110 W. New York Ave.
DeLand, FL 32720
By Jen Horton
posted Mar 28, 2012 - 6:48:04pm
Eighteen-year-old Ashley Britton was sitting on her bed on a Saturday night when she heard her mother scream "Call 911!"
Ashley dialed, then ran out the family's front door to see what had caused her mother's alarm.
Rachel Russell and Juliana Hobbs, both 14, had been hit by a car on South Spring Garden Avenue, two doors from the Britton home.
"I bolted out the door," Ashley said. "Juliana was lying face down on the ground, and there was blood all around her. It looked like a CSI crime scene."
Ashley, a senior at DeLand High School, isn't comfortable being called a hero, but the actions she took that night, March 17, fit the definition. Juliana died, but not before Ashley courageously tried to save her life.
The recording of the 911 call Ashley made tells the story. Rachel, who was also injured, can be heard screaming in the background. Ashley describes Juliana's situation to the emergency operator.
The operator asks, "Does someone there want to do CPR? I can tell you how to do CPR to make her breathe again."
Ashley hesitates for less than a second. "OK; how do you do CPR?" she responds.
Ashley said she had looked around, to see if anyone else was going to attempt cardiopulmonary resuscitation on Juliana. It was hard to hear the operator in the chaos, she said. When she realized nobody else was going to start CPR, Ashley said, she got calm. Her voice changes in the 911 recording, from panicky to focused and determined.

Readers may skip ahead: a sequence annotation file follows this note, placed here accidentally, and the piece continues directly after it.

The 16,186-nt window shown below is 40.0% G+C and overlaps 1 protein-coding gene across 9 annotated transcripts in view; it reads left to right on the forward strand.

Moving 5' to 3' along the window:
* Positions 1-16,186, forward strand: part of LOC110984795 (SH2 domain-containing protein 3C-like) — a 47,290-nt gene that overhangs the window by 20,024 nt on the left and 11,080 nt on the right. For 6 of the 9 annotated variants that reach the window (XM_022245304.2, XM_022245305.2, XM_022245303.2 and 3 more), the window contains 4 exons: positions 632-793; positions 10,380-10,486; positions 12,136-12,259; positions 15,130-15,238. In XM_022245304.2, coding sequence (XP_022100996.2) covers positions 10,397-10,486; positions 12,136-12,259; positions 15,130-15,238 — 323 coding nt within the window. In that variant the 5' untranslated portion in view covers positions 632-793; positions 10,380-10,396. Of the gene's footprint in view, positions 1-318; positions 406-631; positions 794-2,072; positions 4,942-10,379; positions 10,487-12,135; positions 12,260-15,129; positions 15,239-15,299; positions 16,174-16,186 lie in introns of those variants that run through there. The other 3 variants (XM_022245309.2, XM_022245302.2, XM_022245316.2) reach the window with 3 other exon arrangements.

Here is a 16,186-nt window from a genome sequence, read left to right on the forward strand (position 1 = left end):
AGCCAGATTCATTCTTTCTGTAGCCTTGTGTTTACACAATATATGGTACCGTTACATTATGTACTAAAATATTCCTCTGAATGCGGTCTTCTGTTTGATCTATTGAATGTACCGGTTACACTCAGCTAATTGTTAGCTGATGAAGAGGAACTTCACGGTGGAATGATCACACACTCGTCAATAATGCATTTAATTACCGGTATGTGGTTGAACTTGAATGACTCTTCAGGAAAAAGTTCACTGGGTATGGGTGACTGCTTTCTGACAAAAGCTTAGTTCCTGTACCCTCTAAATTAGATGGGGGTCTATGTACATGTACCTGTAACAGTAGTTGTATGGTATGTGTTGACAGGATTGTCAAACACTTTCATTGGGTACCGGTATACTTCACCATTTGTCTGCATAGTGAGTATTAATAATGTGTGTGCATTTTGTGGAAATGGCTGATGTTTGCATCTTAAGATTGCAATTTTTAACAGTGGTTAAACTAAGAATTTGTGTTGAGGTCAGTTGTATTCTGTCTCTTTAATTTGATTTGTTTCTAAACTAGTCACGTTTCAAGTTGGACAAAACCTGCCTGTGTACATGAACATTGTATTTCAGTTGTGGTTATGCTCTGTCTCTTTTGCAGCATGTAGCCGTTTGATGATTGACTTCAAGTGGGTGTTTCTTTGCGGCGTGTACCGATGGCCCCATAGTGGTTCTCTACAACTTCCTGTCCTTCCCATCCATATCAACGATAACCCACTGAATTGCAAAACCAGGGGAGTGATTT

"I was just like, OK, I'll just have to do this," she recalled. "I was going on pure adrenaline."
The operator gives step-by-step instructions. Ashley blows breath into Juliana's mouth. She places her hand on Juliana's chest and joyfully tells the operator, "She has a heartbeat. … I feel it."
The call lasts less than five minutes. When emergency responders take over from Ashley, Ashley still has hope that Juliana will live.
"Later that night, I heard that she wasn't going to make it," Ashley said.
She paused for a moment and blinked away tears. Ashley didn't know Juliana, but said she was devastated to hear the younger girl died.
"Just that she didn't make it," Ashley said.
She said if she had it to do all over again, even knowing what she knows now, she would still try to help.
Ashley's mother, Elizabeth Hoefler, said Ashley isn't comfortable about being referred to as a hero.
"She might feel different had Juliana lived," Hoefler said. "But I told her that her actions saved eight lives."
Juliana's parents donated eight of their daughter's organs. Eight people received the gift of life from her.
Hoefler said they visited Juliana's parents, to express their condolences.
"Kathy Hobbs just hugged each of us so hard and so long," she said.
Ashley is an A-student at DeLand High. She participates in chorus, and is an active volunteer at Du Bar Horse Rescue and Rehab.
Ashley said working with rescued horses is therapeutic.
"The day after the accident, I was there all day," she said.
Ashley was considering a career in veterinary medicine, but after seeing firsthand what emergency medical technicians do, she may change her mind.
"It will be in medical," she said. "I just haven't decided if it will be veterinary or people."
Juliana's funeral was March 24. The driver who hit her and Rachel left the scene. The Florida Highway Patrol, which is investigating the crash, impounded a 2004 Toyota that belongs to a DeLand woman, whom the agency will not identify, in connection with the fatality, but has released no new information about the crash or any charges.
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